9. Cut out shapes - traditionally you cut a rectangle, and then 3 slits into the rectangle and shape them, but I used a cookie cutter
for frying
  1. Place the oil into a heavy bottomed sauce pan
  2. Heat to 150° Celsius on a medium to high temperature
  3. Fry the pastry in batches for 2 minutes, turning them over half way through
  4. Remove from the oil and dry on paper towel
for soaking
  1. Place the honey and orange flower water into a small sauce pan
  2. Heat over a low temperature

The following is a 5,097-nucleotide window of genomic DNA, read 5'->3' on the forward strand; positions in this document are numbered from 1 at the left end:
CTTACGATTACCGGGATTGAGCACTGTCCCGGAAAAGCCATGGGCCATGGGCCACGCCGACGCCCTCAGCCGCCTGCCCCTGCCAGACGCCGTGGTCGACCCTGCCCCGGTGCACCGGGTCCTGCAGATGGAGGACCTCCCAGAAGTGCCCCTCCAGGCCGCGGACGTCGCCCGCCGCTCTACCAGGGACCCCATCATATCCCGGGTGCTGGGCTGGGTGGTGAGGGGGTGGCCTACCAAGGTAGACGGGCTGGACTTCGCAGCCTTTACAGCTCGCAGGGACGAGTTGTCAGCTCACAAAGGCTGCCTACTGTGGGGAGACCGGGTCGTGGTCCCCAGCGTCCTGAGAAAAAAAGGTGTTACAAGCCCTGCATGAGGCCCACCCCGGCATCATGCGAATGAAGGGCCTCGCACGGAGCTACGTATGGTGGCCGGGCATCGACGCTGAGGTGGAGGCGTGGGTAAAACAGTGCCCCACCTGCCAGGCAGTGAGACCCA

3. Soak the pastry in batches in the honey
  4. Remove and allow to drip dry on a wire rack
  5. Remove from the rack before cold
Cooks Notes
To grind your sesame seeds, place them into a clean spice grinder. If you don't have a thermometer to measure the temperature of the oil drop a small ball of the dough into the oil. If bubbles form around it, the oil is hot enough.

Click on the links for conversions and notes.

Blog checking lines: For the July daring cooks challenge, Kouky from “Cuisine à 4 mains“, challenged us to make Griwech, a popular Algerian dessert that is a full flavoured delicacy that has both a melt-in-the-mouth and a crispy texture

What I blogged July 14:


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Recipe For Home Made Baked Beans

"Sweet potato and leek cakes with homemade baked beans"

Sweet potato and leek cakes with homemade baked beans